Day of the Dead has its origins in the human sacrifices of the Aztecs, who decorated their temples with walls of skulls to please their gods. The Aztecs celebrated Day of the Dead as early as 3,000 years ago. When the Spanish arrived, they viewed this tradition as a sacrilege, but they could not quash it. Instead, they gradually merged it with elements of Catholicism. The Aztecs celebrated Day of the Dead in the summer, but the Catholics moved it to November 1 and 2 to coincide with All Saints Day and All Souls Day.
Mexicans believe it is critically important to keep the memory of loved ones alive by creating altars that honor them. There are three deaths, they believe: the first death occurs when you stop breathing and physically die. The second death occurs when you are buried or cremated. And the third death occurs when no one living remembers that you existed. That is why the Day of the Dead altars are so important. By remembering and honoring your loved ones, you prevent that third death.
Skeletons in Mexican Folk Art
Skulls and skeletons are extremely popular in Mexican folk art. In about 1910, the cartoon illustrator José Guadalupe Posada created the skeleton “Catrina,” to make fun of wealthy Mexicans who thought the only worthwhile style was that of European aristocrats. That cartoon gave rise to more skeletons in all folk art mediums. The skeletons are not dead but are dancing, eating, bathing their children, gardening, and smiling. They accept death and even make fun of it. Some say they are laughing at the hubris of the living, who are foolish, fearful, and unappreciative of life! “You who are living,” they seem to say, “are rejecting the joy of life. You are not embracing each other enough! Watch us!”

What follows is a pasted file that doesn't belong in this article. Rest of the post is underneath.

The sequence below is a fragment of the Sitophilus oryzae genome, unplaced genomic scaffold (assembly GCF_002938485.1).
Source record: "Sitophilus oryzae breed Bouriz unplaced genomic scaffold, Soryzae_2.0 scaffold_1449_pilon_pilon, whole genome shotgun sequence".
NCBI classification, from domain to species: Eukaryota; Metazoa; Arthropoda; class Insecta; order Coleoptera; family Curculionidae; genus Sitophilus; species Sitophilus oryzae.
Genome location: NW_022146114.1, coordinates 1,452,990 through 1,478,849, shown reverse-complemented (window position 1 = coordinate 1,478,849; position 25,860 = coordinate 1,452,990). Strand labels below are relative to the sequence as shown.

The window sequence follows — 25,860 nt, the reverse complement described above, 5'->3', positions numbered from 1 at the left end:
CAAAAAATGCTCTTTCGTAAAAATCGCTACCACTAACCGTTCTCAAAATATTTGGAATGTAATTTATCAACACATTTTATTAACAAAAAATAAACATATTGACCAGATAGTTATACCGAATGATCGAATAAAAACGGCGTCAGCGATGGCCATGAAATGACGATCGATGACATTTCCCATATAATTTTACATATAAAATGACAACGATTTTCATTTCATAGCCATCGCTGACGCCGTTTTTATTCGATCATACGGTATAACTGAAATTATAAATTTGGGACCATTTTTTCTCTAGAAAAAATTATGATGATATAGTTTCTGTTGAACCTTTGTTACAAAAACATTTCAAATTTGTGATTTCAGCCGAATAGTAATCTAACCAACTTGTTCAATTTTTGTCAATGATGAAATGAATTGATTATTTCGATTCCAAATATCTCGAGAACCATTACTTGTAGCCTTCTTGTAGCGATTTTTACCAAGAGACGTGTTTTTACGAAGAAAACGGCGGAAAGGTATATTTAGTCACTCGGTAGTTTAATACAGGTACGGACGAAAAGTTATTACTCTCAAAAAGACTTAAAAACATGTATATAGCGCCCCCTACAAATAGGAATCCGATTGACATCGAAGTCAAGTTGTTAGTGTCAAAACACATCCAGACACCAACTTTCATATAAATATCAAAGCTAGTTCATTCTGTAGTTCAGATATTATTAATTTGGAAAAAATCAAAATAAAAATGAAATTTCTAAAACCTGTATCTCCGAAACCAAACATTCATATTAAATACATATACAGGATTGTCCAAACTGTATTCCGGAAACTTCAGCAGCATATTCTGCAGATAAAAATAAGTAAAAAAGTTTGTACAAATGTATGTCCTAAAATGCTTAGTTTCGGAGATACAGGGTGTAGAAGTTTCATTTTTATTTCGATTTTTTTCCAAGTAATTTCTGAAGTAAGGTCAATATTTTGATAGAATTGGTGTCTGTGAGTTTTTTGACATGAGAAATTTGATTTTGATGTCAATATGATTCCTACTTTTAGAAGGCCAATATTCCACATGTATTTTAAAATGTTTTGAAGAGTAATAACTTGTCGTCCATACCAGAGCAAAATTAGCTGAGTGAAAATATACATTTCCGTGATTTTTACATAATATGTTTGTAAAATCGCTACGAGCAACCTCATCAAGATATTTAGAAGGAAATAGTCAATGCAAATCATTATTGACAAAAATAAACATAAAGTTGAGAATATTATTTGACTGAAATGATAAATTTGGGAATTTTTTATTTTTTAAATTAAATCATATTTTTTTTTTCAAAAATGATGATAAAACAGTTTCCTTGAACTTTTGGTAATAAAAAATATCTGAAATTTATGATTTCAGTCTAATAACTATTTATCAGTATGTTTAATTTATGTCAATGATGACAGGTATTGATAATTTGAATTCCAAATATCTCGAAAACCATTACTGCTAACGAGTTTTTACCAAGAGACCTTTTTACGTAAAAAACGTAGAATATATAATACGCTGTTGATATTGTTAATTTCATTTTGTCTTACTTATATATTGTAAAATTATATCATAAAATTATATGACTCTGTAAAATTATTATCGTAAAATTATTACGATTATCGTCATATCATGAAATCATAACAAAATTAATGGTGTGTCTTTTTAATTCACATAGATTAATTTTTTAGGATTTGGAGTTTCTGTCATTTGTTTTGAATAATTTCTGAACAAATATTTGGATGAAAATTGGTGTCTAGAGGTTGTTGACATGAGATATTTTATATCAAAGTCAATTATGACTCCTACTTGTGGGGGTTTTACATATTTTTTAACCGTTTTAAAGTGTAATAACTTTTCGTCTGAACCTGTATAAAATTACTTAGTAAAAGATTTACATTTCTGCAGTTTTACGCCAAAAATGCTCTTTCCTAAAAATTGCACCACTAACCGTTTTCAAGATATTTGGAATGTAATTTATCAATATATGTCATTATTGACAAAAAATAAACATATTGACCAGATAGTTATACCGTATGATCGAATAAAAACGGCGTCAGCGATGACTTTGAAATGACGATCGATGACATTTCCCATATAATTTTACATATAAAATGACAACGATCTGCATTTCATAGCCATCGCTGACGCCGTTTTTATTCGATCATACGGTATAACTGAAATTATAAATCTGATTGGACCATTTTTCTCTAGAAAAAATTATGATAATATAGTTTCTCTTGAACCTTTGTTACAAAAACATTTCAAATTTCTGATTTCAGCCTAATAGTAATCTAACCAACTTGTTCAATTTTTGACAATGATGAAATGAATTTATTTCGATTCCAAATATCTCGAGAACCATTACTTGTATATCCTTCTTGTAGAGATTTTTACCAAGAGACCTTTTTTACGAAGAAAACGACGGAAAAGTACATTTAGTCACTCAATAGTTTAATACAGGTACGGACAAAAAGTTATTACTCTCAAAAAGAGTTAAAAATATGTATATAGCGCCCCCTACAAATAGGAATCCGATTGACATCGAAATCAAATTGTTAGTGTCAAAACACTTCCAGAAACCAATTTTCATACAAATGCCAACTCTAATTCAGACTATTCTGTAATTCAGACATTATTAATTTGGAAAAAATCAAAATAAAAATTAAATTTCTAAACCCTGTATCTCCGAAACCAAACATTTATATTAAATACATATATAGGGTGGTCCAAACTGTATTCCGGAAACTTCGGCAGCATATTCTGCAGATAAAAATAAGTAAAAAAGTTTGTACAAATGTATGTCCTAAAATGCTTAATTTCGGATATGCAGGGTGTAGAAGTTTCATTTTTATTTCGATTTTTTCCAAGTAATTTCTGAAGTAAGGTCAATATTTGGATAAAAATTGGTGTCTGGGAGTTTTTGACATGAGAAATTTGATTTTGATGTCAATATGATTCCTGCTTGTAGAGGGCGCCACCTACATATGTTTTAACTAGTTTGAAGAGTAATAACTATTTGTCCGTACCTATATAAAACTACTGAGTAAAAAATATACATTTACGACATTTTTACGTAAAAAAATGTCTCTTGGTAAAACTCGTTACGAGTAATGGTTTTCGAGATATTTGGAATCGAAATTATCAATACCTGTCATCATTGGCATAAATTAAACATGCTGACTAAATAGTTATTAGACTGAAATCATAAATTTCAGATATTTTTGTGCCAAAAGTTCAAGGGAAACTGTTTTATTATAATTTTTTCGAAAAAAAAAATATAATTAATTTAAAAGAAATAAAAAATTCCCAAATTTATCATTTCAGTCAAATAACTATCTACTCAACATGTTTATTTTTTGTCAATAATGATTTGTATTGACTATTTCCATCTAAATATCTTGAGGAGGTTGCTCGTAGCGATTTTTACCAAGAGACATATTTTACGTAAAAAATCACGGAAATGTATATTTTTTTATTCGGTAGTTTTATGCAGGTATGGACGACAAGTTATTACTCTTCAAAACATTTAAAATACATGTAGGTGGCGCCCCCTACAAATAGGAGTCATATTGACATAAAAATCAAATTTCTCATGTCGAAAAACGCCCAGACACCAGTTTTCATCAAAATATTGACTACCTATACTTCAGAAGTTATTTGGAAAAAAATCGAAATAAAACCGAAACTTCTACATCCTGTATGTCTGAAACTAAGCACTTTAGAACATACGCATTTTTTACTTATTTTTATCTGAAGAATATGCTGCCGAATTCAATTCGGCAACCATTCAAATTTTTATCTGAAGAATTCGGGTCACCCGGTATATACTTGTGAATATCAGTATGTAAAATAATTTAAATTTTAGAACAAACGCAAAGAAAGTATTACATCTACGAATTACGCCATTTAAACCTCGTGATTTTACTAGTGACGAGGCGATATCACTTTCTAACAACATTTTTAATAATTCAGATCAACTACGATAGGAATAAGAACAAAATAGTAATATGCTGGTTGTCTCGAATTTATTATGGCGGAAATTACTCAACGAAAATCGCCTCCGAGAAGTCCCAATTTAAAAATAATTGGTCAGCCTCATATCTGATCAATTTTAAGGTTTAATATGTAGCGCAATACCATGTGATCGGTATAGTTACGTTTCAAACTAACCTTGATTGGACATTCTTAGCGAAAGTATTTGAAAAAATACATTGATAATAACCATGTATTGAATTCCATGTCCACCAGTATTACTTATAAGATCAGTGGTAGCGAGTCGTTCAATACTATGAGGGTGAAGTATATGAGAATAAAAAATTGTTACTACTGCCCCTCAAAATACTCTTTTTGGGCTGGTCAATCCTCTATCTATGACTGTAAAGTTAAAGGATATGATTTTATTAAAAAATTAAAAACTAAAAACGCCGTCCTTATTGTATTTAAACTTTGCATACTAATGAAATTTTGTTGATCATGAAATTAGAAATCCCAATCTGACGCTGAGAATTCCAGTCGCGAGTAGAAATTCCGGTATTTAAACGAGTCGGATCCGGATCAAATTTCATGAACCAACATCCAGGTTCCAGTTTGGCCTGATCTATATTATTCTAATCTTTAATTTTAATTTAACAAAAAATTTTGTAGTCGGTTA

Skeletons are one more example of the duality so common in Mexican folk art. Frequent themes are day/night; male/female; heaven/earth; black/white; sun/moon. Mermaids represent land/sea. And skeletons are all about the duality of life and death. Think of them as the yin/yang of Mexican culture.
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